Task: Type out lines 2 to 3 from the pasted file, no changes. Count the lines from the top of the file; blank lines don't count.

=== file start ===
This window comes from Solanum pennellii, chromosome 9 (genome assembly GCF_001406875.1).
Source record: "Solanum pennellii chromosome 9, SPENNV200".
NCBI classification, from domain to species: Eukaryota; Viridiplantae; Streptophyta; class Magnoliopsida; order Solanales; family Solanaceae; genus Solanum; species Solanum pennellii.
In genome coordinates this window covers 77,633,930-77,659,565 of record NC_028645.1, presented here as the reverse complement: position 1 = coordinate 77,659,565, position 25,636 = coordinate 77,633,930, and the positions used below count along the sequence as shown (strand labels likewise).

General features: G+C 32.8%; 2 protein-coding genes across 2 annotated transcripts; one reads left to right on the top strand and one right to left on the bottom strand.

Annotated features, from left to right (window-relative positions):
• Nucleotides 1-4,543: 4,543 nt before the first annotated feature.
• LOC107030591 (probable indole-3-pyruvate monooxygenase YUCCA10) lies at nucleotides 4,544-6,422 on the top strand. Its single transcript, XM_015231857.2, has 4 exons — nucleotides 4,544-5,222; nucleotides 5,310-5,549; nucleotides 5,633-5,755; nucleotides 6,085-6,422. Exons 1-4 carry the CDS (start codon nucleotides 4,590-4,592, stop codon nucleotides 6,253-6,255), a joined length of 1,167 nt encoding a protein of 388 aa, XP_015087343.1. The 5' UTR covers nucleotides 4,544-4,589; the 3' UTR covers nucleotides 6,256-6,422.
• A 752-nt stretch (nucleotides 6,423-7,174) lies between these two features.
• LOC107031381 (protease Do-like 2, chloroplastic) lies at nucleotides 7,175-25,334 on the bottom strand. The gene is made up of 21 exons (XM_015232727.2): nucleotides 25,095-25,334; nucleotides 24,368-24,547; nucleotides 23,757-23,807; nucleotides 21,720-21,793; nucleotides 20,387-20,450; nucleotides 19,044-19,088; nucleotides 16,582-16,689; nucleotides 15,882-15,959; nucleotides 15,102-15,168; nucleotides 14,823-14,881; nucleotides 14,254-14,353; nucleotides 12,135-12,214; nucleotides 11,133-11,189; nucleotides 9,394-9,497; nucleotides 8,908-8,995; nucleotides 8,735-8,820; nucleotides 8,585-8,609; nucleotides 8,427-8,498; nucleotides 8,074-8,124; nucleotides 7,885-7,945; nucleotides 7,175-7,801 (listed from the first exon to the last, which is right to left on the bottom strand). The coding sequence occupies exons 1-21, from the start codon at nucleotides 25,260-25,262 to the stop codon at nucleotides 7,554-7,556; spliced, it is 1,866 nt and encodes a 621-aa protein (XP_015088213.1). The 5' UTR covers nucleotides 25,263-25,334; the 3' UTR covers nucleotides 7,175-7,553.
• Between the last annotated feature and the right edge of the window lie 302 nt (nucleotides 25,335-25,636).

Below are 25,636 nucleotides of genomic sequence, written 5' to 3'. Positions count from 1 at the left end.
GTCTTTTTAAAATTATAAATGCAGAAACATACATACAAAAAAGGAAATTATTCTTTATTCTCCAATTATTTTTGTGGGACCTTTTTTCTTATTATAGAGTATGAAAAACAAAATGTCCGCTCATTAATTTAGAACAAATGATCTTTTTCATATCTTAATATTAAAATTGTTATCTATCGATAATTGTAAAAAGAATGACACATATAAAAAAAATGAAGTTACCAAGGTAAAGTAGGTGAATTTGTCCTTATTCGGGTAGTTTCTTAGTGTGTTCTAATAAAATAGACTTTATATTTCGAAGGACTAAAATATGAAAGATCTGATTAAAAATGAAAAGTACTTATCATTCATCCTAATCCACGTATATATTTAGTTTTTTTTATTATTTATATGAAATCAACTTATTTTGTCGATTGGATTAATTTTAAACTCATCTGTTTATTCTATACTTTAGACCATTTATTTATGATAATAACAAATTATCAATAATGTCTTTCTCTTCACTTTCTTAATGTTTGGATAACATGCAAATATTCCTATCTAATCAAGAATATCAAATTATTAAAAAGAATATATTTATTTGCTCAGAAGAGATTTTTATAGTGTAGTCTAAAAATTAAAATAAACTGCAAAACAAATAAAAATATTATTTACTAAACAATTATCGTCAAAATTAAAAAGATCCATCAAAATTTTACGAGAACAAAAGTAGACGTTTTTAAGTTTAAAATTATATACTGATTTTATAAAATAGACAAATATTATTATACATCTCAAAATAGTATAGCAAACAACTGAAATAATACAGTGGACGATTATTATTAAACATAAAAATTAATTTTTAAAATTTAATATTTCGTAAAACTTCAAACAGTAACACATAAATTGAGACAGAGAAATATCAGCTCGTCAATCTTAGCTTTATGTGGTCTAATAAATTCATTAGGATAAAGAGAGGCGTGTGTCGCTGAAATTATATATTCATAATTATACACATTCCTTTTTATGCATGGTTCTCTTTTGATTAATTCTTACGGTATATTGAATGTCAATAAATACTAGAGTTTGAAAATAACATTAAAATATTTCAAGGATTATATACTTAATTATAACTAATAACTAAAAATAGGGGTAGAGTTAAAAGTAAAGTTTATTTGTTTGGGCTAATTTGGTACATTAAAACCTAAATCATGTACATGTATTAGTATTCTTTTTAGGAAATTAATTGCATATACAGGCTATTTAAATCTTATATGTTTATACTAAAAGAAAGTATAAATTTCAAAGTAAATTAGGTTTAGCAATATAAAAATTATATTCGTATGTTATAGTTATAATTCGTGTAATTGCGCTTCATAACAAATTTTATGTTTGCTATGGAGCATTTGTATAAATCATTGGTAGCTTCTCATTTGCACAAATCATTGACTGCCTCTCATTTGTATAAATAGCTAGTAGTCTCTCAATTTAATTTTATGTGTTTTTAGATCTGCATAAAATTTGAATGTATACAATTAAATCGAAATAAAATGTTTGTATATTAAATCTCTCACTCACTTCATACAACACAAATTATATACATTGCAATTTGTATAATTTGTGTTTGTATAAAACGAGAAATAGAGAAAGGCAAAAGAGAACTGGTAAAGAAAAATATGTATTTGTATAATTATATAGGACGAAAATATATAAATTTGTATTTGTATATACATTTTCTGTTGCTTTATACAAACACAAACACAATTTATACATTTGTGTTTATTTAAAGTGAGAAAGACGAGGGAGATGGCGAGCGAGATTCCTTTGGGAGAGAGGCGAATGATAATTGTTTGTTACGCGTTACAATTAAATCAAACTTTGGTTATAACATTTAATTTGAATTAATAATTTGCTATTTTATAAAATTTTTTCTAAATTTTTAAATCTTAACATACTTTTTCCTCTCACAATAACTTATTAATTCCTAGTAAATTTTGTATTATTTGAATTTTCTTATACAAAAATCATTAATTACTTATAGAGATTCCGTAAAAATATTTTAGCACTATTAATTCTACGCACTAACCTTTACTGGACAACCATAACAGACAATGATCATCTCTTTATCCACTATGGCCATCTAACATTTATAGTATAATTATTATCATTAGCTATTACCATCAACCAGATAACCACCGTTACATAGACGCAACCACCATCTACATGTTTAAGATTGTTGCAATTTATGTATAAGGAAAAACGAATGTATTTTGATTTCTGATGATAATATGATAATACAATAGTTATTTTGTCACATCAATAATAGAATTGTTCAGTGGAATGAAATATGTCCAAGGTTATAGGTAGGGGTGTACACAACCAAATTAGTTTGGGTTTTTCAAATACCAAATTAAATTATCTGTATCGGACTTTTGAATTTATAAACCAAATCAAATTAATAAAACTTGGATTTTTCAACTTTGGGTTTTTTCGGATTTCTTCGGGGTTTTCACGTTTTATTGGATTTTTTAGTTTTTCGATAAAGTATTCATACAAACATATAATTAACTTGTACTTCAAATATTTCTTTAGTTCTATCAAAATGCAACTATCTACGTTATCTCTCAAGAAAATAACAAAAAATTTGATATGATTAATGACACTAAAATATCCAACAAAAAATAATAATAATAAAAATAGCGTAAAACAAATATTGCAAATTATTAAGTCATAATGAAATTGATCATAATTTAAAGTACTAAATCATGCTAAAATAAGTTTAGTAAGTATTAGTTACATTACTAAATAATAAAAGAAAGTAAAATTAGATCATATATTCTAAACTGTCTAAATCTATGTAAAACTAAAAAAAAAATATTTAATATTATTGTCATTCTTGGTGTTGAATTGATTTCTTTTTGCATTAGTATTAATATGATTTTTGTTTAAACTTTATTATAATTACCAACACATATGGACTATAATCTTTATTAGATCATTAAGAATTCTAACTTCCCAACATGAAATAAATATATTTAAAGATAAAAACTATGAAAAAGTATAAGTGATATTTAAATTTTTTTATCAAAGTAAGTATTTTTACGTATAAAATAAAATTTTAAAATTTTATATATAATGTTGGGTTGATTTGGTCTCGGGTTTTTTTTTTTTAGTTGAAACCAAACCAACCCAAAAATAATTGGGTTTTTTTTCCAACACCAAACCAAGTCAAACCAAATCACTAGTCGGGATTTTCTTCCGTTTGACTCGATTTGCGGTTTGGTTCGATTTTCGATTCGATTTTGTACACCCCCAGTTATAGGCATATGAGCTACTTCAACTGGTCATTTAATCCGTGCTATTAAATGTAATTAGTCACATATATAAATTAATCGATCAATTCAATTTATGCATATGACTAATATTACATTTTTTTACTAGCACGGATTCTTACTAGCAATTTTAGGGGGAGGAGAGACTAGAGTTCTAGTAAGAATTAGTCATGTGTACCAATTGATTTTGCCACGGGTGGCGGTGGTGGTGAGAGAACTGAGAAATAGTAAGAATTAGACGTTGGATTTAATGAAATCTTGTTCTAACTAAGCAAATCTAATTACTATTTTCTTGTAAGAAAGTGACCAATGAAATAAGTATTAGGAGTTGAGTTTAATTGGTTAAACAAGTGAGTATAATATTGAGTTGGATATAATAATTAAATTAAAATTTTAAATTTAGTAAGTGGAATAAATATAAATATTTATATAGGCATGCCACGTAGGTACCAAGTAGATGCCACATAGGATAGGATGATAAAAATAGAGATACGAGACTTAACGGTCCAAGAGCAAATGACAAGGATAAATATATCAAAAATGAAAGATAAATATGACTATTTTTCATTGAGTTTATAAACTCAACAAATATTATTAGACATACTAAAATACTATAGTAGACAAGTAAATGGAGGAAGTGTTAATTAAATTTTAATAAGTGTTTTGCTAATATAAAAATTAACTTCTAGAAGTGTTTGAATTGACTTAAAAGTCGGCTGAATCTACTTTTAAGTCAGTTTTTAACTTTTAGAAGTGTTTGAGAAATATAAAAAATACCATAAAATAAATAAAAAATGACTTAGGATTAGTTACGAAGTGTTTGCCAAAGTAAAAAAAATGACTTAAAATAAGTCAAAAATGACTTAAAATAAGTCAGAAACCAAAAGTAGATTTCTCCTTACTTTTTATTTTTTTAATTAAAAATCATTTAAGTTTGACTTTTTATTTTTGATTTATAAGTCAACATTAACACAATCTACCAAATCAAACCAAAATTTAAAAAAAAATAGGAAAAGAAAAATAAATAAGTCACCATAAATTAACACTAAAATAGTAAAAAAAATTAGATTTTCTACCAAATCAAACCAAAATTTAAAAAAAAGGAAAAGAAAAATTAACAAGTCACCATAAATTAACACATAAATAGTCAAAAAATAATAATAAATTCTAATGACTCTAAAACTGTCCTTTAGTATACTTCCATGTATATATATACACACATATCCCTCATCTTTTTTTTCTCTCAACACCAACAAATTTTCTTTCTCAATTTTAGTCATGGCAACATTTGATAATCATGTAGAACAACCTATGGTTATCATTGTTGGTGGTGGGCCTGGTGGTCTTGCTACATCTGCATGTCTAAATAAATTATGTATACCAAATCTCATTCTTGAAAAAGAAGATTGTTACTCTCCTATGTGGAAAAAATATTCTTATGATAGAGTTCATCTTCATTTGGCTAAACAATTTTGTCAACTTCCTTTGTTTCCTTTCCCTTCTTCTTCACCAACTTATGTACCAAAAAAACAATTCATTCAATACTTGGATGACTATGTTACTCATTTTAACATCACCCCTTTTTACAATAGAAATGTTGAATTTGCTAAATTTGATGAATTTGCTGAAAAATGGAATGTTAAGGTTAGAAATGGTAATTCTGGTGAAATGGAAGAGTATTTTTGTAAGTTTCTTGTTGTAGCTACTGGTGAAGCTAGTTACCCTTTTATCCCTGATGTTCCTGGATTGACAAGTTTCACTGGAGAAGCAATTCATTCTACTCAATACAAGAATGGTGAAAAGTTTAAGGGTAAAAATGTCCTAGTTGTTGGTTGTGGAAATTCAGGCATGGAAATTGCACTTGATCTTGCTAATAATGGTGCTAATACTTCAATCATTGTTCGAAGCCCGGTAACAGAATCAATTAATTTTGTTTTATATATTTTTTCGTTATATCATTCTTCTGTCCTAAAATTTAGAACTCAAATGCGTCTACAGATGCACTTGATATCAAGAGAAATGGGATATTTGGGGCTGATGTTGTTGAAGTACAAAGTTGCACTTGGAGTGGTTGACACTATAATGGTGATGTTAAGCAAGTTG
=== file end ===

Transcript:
Source record: "Solanum pennellii chromosome 9, SPENNV200".
NCBI classification, from domain to species: Eukaryota; Viridiplantae; Streptophyta; class Magnoliopsida; order Solanales; family Solanaceae; genus Solanum; species Solanum pennellii.